WASHINGTON – Senator Joe Manchin III, the West Virginia Democrat who heads the Senate Energy Committee, announced Wednesday that he would vote to re-affirm New Mexico Representative Deb Haaland as Head of the Home Office, most likely to ensure that one of President Biden’s most competitive cabinet candidates is confirmed despite escalating Republican opposition to her.
The vote of Mr Manchin, a centrist Democrat from a fossil fuel state who is often on the Republican side on energy issues, could be crucial in confirming Mrs Haaland. The Republicans this week intensified their attacks on the former environmental activist, signaling that the vote to confirm the party in the evenly divided Senate could result in party lines.
The announcement by Mr Manchin that he will vote for Mrs Haaland also underscores the crucial role he will play in the success or failure of the President’s legislative agenda. (He said last week he would vote against another nomination from Mr Biden, Neera Tanden, who was appointed head of the Bureau of Administration and Budget, and questioned her prospects for confirmation.)
If confirmed, Ms. Haaland would make history as the first Native American woman to run a cabinet agency. She would also play a pivotal role in advancing President Biden’s climate change agenda as head of an agency overseeing more than 500 million acres of public land, including national parks, oil and gas wells and endangered species habitat. And she would be accused of putting into effect one of Mr Biden’s most controversial proposals: the ban on future leases to conduct fracking or fracking for oil and gas on public land.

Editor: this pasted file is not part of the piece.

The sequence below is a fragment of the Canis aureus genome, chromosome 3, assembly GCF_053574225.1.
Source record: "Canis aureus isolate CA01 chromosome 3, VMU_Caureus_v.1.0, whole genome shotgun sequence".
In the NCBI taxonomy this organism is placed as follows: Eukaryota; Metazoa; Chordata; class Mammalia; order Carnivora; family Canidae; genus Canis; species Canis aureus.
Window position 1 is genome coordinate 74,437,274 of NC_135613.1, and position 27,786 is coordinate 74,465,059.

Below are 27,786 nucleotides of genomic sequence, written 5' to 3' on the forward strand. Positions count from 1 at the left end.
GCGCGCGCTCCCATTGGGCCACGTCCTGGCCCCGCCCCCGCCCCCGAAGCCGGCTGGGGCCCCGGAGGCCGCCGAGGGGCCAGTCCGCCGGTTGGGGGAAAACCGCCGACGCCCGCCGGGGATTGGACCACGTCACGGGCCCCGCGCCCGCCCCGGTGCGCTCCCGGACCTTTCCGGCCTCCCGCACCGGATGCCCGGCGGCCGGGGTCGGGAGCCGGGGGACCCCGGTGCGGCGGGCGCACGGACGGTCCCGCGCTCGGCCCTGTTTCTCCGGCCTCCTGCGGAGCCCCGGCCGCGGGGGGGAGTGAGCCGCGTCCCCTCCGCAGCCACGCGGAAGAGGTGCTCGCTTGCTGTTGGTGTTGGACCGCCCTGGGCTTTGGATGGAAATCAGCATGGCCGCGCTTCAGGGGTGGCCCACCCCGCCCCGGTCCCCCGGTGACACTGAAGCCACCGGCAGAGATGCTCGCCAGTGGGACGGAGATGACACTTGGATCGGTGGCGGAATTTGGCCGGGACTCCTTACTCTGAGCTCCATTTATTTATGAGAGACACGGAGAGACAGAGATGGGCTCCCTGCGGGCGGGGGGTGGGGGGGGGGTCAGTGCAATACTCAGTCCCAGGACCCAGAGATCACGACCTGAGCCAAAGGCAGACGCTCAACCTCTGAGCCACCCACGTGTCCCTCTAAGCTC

On Tuesday, Senator Maria Cantwell, Democrat of Washington, told Ms. Haaland, “I almost feel that your nomination is some kind of proxy battle for the future of fossil fuels.”
That proxy battle sparked when Republicans raised concerns about the story of Ms. Haaland, who urged the end of fossil fuel drilling and pipelines – positions well beyond Mr Biden’s.
During her two-day Senate hearing this week, Ms. Haaland, who was first elected to Congress in 2018, repeatedly tried to convince Republicans that in her role as head of a federal agency, she would carry out the president’s agenda instead of them to push past personal positions.
In particular, Republicans pushed her back to her earlier remarks, such as a 2019 interview in which she said, “I am wholeheartedly against fracking and public drilling,” and her participation in the Standing Rock Sioux protesters in North Dakota in 2016 who camped against the Dakota Access Oil Pipeline for months.
Trying to thread a needle between these earlier remarks and actions, Ms. Haaland said, “If I am confirmed as secretary, that is a very different role from a congressman who represents a small district in my state,” she said. “So I understand this role: It should serve all Americans, not just my one district in New Mexico.”
The main Republicans did not seem convinced.
Wyoming Senator John Barrasso, the senior Republican on the energy panel, highlighted Ms. Haaland’s 2018 remarks as she campaigned for the elimination of oil and gas exploration in New Mexico, and suggested legalizing and taxing cannabis to make up for the lost government revenue.
“Is selling marijuana one of the ‘better decisions’ the Biden government has promised to give to displaced oil and gas workers?” Asked Mr. Barrasso.